Now an elderly resident unfortunately had a fall late one night, pressed his pendant, nothing happened because the landline was out, he was found next morning by a neighbour who had gone to check if he was OK. Luckily he was alright but very cold as the house only had electric heating which was also off due to the power cut.

      The phones and broadband were off for several days before power was restored to the masts and several more days before power was restored to all the properties in the area (there was a lot of damage and linesmen were working all hours to get things running again).

      And the government want us to rely on electricity for everything --- I would need a much bigger generator to keep a heat pump heating system and an electric cooker going during extended power cuts while the Aga only needs a few logs chucked into it now and again.

      1. Nematode

        Agree. Rural Aberdeenshire here, cr@ppy mobile signal anyway, so we use Wifi calling in our mobiles, which 50% of the time is so poor* that we tend to use the landline for important calls (such as hanging on in a queuing system, or speaking to the doctor, where the call dropping would be a real bind). Before landlines are pulled, there should be a standard set for minimum backup and standby capabilities. It's not hard to define what's needed, just that those who think up these wonderful 'advances' are usually based in a city or town and have no concept of what happens out in the sticks.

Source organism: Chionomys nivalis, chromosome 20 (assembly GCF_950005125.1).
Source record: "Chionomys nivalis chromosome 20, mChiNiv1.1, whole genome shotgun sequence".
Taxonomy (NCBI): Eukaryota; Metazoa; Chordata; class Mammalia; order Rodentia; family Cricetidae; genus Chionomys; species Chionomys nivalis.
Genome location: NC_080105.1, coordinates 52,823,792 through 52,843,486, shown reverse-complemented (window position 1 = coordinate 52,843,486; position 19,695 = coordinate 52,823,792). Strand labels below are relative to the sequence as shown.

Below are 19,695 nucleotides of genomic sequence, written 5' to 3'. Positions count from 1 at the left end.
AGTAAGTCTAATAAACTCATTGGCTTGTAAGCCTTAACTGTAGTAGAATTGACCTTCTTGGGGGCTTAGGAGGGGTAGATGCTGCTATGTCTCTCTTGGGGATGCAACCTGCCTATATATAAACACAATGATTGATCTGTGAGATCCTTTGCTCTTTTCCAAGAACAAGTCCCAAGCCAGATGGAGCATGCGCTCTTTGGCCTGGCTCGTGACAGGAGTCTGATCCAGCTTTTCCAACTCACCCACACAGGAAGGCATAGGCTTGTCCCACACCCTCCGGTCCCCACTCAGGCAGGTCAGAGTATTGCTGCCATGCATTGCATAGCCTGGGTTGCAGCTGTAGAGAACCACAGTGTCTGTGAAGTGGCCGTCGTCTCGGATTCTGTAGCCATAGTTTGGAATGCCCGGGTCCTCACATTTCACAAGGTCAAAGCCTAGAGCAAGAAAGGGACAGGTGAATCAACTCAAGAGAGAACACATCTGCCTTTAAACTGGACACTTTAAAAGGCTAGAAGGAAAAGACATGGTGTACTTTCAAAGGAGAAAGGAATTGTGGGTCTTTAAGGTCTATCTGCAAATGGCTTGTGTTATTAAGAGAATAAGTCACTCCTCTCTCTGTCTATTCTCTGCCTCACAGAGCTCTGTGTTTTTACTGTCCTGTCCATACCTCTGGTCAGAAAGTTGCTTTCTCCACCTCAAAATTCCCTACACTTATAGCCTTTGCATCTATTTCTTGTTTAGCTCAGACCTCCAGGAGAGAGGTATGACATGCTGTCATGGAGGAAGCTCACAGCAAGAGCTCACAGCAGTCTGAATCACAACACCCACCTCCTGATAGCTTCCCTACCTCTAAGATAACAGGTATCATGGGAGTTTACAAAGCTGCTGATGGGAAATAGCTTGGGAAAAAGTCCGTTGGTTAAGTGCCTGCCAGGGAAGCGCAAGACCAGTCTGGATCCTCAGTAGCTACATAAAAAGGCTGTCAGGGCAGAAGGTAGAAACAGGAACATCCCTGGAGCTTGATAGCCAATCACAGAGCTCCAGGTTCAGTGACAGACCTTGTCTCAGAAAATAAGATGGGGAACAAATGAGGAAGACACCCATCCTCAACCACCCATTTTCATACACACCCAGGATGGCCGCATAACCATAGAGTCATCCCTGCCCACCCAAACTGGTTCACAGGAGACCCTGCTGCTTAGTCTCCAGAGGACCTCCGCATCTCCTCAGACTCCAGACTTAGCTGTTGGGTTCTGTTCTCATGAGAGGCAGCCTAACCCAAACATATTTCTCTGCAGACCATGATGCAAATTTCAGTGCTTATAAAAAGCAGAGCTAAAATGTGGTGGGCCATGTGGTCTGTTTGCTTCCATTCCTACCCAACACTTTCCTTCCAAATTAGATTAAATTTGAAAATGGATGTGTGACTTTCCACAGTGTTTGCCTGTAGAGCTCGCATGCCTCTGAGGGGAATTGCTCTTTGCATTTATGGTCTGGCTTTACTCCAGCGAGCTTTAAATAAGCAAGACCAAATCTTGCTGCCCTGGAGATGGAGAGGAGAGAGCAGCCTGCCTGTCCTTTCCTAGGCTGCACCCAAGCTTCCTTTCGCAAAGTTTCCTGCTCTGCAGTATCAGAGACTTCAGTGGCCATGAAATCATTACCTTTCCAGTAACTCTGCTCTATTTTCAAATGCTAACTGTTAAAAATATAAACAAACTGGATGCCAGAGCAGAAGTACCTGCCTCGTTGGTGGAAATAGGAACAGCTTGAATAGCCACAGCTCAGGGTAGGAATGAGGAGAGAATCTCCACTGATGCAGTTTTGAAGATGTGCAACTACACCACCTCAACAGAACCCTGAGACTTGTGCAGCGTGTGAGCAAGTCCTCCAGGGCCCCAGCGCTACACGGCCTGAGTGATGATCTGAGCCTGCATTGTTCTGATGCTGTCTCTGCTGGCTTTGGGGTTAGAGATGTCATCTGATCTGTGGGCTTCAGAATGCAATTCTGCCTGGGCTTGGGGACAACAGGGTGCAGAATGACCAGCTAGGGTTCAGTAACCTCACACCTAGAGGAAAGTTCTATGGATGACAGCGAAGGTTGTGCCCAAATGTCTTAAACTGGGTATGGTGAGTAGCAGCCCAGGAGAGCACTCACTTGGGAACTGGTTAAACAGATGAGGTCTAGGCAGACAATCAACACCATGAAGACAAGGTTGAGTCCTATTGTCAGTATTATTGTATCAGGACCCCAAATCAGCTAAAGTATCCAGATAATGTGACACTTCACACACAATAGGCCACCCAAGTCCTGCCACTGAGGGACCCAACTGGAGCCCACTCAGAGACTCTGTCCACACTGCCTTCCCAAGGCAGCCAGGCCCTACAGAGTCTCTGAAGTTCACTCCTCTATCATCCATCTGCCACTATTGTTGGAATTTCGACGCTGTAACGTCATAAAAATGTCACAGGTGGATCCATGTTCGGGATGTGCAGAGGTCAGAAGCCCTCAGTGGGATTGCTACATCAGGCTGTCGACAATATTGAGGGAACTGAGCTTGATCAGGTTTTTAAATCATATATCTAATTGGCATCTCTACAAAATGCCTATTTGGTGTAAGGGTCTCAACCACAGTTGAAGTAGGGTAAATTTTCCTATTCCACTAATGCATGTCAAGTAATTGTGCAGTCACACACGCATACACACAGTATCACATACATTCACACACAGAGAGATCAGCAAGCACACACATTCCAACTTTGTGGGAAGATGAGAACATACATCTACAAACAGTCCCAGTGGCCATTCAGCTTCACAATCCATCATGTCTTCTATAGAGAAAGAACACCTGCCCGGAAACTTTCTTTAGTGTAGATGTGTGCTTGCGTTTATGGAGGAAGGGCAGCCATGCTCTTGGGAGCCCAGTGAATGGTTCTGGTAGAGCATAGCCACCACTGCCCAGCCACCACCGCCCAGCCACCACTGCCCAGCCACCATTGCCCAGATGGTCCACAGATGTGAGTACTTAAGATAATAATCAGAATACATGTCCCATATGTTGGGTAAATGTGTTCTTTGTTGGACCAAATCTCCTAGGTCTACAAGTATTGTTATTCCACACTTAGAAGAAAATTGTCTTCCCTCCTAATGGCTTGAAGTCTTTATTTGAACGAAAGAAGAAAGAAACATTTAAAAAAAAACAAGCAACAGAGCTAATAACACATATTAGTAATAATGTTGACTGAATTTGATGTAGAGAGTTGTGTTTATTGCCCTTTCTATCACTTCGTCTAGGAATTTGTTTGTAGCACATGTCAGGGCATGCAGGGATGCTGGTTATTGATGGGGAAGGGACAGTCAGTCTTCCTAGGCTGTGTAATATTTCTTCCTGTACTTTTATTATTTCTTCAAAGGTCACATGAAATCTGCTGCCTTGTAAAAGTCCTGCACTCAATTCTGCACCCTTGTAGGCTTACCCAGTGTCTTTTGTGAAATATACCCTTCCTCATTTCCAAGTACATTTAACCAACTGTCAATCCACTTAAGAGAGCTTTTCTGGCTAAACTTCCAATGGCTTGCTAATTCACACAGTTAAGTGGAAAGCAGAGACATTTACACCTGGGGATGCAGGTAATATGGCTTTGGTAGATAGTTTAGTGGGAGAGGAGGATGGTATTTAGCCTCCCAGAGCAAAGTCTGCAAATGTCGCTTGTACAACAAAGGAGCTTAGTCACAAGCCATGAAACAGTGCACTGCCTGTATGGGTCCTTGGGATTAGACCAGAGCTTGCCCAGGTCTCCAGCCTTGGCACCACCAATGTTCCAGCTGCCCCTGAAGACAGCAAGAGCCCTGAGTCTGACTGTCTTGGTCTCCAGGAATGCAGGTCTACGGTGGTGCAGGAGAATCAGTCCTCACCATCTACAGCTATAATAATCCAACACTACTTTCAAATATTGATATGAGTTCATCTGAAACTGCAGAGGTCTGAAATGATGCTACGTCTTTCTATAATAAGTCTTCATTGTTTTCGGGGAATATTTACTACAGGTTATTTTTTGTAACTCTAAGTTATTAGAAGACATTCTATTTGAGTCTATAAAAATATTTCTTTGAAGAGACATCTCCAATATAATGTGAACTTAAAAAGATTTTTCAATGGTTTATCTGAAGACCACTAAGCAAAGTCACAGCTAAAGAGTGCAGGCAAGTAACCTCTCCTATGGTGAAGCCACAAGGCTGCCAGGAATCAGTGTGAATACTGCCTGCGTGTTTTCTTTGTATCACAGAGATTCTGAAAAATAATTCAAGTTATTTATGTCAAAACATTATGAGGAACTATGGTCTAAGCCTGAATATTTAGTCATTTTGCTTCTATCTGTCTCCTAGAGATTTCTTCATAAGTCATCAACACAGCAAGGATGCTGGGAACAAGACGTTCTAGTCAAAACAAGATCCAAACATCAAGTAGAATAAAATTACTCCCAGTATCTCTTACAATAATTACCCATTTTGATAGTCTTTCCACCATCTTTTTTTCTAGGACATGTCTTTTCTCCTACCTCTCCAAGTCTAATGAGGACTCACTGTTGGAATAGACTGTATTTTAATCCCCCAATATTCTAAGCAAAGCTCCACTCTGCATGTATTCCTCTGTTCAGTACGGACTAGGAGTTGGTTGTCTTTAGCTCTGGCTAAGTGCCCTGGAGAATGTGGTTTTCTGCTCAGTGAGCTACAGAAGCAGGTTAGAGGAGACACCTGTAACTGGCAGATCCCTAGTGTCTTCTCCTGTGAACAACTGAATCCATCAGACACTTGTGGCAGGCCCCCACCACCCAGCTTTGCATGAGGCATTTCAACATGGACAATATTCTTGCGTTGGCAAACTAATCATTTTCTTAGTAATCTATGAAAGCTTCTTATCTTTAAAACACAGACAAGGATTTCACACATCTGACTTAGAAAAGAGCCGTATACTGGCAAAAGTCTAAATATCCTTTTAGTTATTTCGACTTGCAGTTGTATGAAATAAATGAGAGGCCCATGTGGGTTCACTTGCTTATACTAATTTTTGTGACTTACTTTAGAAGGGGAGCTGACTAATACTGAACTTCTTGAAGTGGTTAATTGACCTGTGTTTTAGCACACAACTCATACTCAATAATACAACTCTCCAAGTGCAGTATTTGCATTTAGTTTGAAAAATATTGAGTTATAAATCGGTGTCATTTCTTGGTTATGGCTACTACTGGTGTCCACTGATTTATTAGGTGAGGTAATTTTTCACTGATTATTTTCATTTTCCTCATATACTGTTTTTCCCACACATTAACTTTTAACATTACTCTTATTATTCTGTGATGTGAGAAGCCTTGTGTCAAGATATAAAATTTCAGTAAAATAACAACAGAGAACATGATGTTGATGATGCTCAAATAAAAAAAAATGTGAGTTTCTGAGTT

(*It's sometimes perfect, so our phones are not the problem, which we usually switch to airplane plus wifi-on to prevent hunting between the two. I am convinced it's the mobile operator porting the wifi call out from the broadband stream onto the phone network.)

      2. JimboSmith Silver badge

        Yeah I know someone out in the sticks who has an Aga and was once in a very similar situation to this Alex cartoon.

        https://alexcartoon.s3.amazonaws.com/6264_15012014.gif

        They slept in the kitchen one night when the power went out because it was the warmest room in the house as the Aga stayed on.

      3. HMcG

        Not in my experience over the last 20-odd years. Any time the power went out the local exchange lost power too, which may be down to the power oruting.

        1. Nematode

          We've called our electricity supplier multiple times over the years using our landline to tell them that our power has gone down, so it works for us!

    4. Adam JC

      BT PCP's

      All green FTTC PCP's have a UPS in them - What's not set in stone is whether they're in good serviceable/working order though... (Russian roulette, probably!).